The fourth industrial revolution (Industry 4.0) put automation, digitalisation and robotisation very much in the driving seat. But something was missing. The introduction of Industry 5.0 will hand control back to you and me.
Industrial development is still moving towards a future in which processes are driven to an ever-increasing extent by machines and artificial intelligence. But what roles will people be playing in all this?
If we are to believe what researchers are saying, we will not be as irrelevant as many had feared.
“To a great extent, Industry 5.0 is all about putting people back in control”, says Bjørnar Henriksen at SINTEF. “People shall move increasingly from being shop floor workers to strategists and decision makers, although human operatives will not disappear entirely”, he says.
Is this a paradigm shift?
Henriksen is a Senior Research Scientist at SINTEF Digital and is currently working on one of the very first research projects linked to the fifth industrial revolution – Industry 5.0. SINTEF is working together with Norwegian industrial companies and other research centres.
“The term Industry 5.0 has been introduced to our terminology as a concept during the last five years”, says Henriksen. “Even if the process has been in part research driven, it’s also been linked to developments occurring in industry, where we’re seeing that Industry 4.0 is missing something which is preventing things from functioning optimally”, he says.
“Industry 5.0 will put the spotlight back on people”, says Henriksen. “Perhaps we can call this a paradigm shift. We’re turning things around, changing course a little and readjusting”, he says, before going on to add:
“Naturally people have always been there, but now we have to work out where the new initiatives will come from, and who will be managing the processes. The users will be calling the shots”, he says.
Industry 5.0 also addresses the need to safeguard employees’ working conditions as best as possible, and to ensure that they are empowered to influence day-to-day operations to a much greater degree by means of taking active decisions during the production process.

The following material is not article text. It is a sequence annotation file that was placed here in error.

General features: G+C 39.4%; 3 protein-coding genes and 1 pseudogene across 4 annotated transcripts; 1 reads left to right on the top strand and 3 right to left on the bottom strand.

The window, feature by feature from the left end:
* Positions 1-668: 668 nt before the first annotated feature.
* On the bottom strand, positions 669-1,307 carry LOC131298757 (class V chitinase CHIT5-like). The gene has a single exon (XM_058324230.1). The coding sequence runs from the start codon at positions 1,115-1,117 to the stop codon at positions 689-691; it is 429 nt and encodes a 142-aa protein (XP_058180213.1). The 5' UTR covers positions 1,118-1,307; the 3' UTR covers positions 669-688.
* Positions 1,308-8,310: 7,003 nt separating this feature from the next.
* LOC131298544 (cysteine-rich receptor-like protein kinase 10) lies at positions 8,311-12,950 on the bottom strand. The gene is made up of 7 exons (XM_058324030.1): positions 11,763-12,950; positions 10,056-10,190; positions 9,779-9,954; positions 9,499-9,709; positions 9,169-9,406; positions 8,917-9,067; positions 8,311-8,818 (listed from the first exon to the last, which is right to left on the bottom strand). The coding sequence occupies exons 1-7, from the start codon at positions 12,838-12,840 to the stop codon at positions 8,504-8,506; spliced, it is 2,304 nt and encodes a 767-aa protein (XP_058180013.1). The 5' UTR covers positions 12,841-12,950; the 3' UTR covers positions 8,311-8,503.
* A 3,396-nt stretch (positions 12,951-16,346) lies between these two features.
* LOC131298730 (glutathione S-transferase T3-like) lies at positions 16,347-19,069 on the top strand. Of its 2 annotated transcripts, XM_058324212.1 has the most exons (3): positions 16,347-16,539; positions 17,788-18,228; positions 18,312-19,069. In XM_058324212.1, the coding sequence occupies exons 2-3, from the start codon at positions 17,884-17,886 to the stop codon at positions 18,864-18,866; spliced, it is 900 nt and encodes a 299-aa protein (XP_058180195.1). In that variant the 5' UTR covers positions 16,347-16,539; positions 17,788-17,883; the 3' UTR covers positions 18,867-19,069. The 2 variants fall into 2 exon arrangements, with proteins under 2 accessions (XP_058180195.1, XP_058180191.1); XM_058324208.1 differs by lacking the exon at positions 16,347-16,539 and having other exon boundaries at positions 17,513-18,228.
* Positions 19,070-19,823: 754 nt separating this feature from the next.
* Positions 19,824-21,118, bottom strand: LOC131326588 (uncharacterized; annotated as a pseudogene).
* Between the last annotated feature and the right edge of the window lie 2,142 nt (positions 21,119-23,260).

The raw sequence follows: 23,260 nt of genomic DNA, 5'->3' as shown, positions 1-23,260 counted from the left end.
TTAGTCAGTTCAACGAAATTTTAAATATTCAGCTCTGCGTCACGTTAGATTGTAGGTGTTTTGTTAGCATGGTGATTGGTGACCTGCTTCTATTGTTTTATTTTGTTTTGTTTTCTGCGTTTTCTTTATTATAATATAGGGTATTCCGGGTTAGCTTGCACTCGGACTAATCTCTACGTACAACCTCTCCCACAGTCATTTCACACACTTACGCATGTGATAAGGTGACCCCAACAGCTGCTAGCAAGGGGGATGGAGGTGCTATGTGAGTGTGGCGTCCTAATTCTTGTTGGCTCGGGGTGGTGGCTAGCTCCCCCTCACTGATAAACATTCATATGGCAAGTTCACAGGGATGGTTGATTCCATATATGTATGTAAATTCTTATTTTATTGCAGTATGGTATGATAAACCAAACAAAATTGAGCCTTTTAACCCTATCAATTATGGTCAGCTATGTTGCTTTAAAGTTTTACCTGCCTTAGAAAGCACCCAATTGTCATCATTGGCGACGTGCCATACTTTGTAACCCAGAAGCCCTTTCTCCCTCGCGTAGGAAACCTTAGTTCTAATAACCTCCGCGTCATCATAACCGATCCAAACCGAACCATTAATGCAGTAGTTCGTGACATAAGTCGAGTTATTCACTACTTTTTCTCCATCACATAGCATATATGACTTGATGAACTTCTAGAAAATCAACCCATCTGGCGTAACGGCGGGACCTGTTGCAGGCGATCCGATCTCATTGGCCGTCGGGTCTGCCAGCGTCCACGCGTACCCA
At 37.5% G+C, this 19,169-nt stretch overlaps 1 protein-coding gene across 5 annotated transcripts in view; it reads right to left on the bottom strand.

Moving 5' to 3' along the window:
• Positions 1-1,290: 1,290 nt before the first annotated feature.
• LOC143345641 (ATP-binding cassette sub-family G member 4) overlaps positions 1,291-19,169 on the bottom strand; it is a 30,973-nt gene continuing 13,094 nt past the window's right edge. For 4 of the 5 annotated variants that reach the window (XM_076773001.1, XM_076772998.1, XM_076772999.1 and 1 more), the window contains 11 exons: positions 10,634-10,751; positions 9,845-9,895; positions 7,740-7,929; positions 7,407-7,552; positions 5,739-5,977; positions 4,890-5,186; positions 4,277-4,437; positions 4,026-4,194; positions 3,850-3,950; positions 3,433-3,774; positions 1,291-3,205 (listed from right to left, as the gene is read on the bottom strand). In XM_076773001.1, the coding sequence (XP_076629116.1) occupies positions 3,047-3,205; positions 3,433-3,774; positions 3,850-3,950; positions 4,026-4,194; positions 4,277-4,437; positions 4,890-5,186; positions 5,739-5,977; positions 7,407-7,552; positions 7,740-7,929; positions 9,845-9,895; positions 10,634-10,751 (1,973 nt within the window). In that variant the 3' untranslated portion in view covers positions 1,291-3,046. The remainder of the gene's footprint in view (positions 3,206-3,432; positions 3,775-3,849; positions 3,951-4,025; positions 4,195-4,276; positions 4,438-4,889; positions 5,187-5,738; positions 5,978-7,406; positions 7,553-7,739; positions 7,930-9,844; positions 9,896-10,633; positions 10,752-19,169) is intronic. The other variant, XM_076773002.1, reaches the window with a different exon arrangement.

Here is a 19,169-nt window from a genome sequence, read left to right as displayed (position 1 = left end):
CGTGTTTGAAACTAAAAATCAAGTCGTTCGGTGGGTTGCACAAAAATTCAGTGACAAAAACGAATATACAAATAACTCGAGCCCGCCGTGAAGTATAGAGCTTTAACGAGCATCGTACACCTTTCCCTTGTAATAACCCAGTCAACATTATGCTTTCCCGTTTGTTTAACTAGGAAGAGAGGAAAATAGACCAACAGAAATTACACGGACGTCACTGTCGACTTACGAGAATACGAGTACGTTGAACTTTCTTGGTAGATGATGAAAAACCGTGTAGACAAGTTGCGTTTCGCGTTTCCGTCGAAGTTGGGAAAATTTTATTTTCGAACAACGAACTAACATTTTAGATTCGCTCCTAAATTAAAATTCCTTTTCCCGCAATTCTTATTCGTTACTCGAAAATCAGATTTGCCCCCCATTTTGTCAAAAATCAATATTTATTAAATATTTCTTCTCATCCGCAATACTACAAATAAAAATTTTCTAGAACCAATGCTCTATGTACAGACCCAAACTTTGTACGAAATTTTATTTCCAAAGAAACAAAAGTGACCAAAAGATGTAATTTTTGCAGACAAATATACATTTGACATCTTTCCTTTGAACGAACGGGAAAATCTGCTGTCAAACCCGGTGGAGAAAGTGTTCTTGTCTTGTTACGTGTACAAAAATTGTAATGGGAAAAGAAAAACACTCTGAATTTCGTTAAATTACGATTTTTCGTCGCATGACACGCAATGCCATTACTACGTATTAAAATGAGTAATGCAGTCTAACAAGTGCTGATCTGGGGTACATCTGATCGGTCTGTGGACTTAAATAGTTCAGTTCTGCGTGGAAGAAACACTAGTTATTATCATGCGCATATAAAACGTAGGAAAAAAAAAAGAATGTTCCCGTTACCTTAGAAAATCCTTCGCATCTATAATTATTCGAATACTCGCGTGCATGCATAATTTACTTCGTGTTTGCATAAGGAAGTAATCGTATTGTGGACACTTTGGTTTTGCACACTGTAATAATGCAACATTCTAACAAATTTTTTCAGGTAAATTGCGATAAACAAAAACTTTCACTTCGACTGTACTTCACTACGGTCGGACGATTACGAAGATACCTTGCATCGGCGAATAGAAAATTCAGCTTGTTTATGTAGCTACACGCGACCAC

“For example, this may apply to environmental issues”, explains Henriksen. “It may be possible to do things smarter or more practically. But this will also give employees the opportunity to participate in strategic processes, which up until now has traditionally been the sole preserve of management”, he explains, before going on to add:
“Industry 5.0 also welcomes the client into the fold. Clients shall be involved so that products and services can be better adapted to their needs and those of the end users.
Founded on three main components
- Firstly, there is a need for resilience. To a great extent, this addresses our ability to deal with uncertainty and crises – and we have experienced more than enough of these in the last few years. Examples of resilience include not only flexibility in production and value chains, and the use of module-based products and production systems, but also different approaches to digitalisation.
- Secondly, Industry 5.0 places a greater focus on people than is the case in Industry 4.0. This addresses the idea that employees and clients/product users shall develop strategies and make decisions to a much greater extent than previously when it comes to what and how products shall be produced. Such decisions may relate not only to employees’ day-to-day working conditions in production settings, and the selection of technology/digitalisation approaches, but also their participation in larger scale strategic processes and choices.